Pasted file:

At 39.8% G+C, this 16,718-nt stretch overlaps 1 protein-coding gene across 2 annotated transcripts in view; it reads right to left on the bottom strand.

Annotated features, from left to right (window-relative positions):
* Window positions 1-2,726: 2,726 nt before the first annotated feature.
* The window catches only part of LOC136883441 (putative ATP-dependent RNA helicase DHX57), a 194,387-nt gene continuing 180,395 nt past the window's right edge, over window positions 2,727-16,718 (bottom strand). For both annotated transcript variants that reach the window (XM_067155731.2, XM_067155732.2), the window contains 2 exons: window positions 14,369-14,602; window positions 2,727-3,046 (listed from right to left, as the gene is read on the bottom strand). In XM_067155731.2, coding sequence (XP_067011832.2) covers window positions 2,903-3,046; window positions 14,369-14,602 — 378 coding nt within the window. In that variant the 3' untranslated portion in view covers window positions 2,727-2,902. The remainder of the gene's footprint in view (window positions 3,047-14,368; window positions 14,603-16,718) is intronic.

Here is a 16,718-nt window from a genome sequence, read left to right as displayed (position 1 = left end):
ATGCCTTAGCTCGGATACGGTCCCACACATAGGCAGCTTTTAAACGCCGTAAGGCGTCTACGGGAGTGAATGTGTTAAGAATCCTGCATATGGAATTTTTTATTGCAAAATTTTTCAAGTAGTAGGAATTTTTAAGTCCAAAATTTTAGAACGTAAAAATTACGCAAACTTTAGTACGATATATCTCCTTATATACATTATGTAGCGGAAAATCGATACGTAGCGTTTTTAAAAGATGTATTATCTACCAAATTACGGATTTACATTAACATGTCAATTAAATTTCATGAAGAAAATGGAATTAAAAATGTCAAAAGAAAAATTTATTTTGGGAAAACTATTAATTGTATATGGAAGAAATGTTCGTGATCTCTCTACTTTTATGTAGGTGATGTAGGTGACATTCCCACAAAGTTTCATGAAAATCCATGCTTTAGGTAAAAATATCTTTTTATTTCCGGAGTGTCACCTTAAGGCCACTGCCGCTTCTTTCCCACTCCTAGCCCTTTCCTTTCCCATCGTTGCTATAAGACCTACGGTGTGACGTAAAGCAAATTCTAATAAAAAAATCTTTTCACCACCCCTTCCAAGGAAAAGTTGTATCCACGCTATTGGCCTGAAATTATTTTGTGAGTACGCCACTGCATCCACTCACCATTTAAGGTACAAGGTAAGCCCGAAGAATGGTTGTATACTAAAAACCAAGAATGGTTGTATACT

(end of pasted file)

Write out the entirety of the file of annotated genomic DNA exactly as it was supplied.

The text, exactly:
At 39.8% G+C, this 16,718-nt stretch overlaps 1 protein-coding gene across 2 annotated transcripts in view; it reads right to left on the bottom strand.

Annotated features, from left to right (window-relative positions):
* Window positions 1-2,726: 2,726 nt before the first annotated feature.
* The window catches only part of LOC136883441 (putative ATP-dependent RNA helicase DHX57), a 194,387-nt gene continuing 180,395 nt past the window's right edge, over window positions 2,727-16,718 (bottom strand). For both annotated transcript variants that reach the window (XM_067155731.2, XM_067155732.2), the window contains 2 exons: window positions 14,369-14,602; window positions 2,727-3,046 (listed from right to left, as the gene is read on the bottom strand). In XM_067155731.2, coding sequence (XP_067011832.2) covers window positions 2,903-3,046; window positions 14,369-14,602 — 378 coding nt within the window. In that variant the 3' untranslated portion in view covers window positions 2,727-2,902. The remainder of the gene's footprint in view (window positions 3,047-14,368; window positions 14,603-16,718) is intronic.

Here is a 16,718-nt window from a genome sequence, read left to right as displayed (position 1 = left end):
ATGCCTTAGCTCGGATACGGTCCCACACATAGGCAGCTTTTAAACGCCGTAAGGCGTCTACGGGAGTGAATGTGTTAAGAATCCTGCATATGGAATTTTTTATTGCAAAATTTTTCAAGTAGTAGGAATTTTTAAGTCCAAAATTTTAGAACGTAAAAATTACGCAAACTTTAGTACGATATATCTCCTTATATACATTATGTAGCGGAAAATCGATACGTAGCGTTTTTAAAAGATGTATTATCTACCAAATTACGGATTTACATTAACATGTCAATTAAATTTCATGAAGAAAATGGAATTAAAAATGTCAAAAGAAAAATTTATTTTGGGAAAACTATTAATTGTATATGGAAGAAATGTTCGTGATCTCTCTACTTTTATGTAGGTGATGTAGGTGACATTCCCACAAAGTTTCATGAAAATCCATGCTTTAGGTAAAAATATCTTTTTATTTCCGGAGTGTCACCTTAAGGCCACTGCCGCTTCTTTCCCACTCCTAGCCCTTTCCTTTCCCATCGTTGCTATAAGACCTACGGTGTGACGTAAAGCAAATTCTAATAAAAAAATCTTTTCACCACCCCTTCCAAGGAAAAGTTGTATCCACGCTATTGGCCTGAAATTATTTTGTGAGTACGCCACTGCATCCACTCACCATTTAAGGTACAAGGTAAGCCCGAAGAATGGTTGTATACTAAAAACCAAGAATGGTTGTATACT